Apparently almost all tours of the Mekong make this requisite stop at a snack factory on the river. Not everyone was thrilled with this stop but anything to do with food and I’m hooked!
Making a huge rice paper wrapper by swirling around the rice slurry on a stretched cooking surface.
There’s a real knack to lifting up the rice wrapper/paper once it has cooked.
The rice ‘paper’ is laid down on woven bamboo to dry.Here they were making caramel over a fire fuelled by the left-over rice husks, a clever way to re-use waste products.The caramel was cut into squares and packaged.Puffed rice strips. Both rice and these rice flour strips were puffed in a wok filled with very hot black sand, an amazing sight to watch. Once everything was puffed the cook strained off the black sand into the wok leaving a basket of puffed rice without a single grain of sand in it.Slicing up a tray of puffed rice sweets.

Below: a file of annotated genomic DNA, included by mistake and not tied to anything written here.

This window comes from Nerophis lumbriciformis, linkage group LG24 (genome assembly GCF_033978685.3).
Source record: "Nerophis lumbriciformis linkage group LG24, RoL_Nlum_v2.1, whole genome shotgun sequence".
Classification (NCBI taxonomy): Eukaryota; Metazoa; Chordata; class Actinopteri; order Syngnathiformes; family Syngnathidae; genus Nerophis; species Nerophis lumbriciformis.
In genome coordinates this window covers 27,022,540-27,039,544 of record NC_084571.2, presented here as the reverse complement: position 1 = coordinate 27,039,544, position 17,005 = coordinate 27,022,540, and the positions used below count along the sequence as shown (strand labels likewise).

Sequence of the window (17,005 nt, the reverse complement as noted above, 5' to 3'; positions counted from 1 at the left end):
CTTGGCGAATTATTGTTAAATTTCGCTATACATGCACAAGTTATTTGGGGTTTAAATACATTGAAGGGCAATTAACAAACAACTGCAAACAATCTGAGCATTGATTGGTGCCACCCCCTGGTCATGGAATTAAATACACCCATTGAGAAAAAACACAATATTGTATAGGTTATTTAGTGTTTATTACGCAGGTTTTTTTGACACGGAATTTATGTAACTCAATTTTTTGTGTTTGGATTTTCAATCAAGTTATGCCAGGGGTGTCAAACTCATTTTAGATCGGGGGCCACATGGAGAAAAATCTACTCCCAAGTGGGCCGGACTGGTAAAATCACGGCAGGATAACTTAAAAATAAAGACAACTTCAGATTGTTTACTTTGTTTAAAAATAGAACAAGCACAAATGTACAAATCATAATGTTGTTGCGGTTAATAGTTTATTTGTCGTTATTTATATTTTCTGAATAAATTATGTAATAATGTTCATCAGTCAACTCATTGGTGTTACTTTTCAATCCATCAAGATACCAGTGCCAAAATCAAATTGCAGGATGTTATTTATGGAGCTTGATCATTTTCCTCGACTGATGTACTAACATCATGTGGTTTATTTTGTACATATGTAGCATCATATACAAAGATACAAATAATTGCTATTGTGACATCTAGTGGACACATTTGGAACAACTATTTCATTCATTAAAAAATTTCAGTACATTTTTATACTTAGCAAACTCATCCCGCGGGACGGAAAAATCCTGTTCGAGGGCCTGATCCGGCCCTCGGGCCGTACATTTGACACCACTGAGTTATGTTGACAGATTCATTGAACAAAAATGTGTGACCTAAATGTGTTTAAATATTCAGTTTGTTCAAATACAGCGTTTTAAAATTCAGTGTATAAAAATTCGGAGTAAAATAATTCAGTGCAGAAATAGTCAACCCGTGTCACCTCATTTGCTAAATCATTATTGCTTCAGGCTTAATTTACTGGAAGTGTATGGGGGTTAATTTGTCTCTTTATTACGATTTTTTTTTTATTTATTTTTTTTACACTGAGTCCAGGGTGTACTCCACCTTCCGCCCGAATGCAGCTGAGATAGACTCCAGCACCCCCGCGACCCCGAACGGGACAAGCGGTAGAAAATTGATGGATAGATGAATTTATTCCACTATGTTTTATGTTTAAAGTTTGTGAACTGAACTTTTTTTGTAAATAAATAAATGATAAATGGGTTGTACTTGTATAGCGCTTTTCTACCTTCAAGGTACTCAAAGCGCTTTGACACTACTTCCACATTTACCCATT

Packaged with nuts and other goodies, these strips were turned into either savoury or sweet treats.We were served tea with a variety of sweets: the same puffed rice with a syrup coating along with dried fruits and other nibbles.Once we were filled up with sweets they led us out to meet the hungry SNAKE!We survived the snake but I wasn’t so sure whether I would survive the snake wine!In fact, there was a wide selection of wines with embedded snakes. I guess you could say that these snakes didn’t survive the wine either!When she saw these mini-bottles of snake wine the woman next to me exclaimed, “Wouldn’t that be a great present for the kids!” I gave her an odd look and she explained, “The grandkids, they’ll love it!” I wasn’t sure how old these kids were but the woman was thwarted in her gift-giving plans when she was advised that the US did not allow such things into the country.Cobratox Cream made from cobra venom.
More on our December 2013 trip to Vietnam.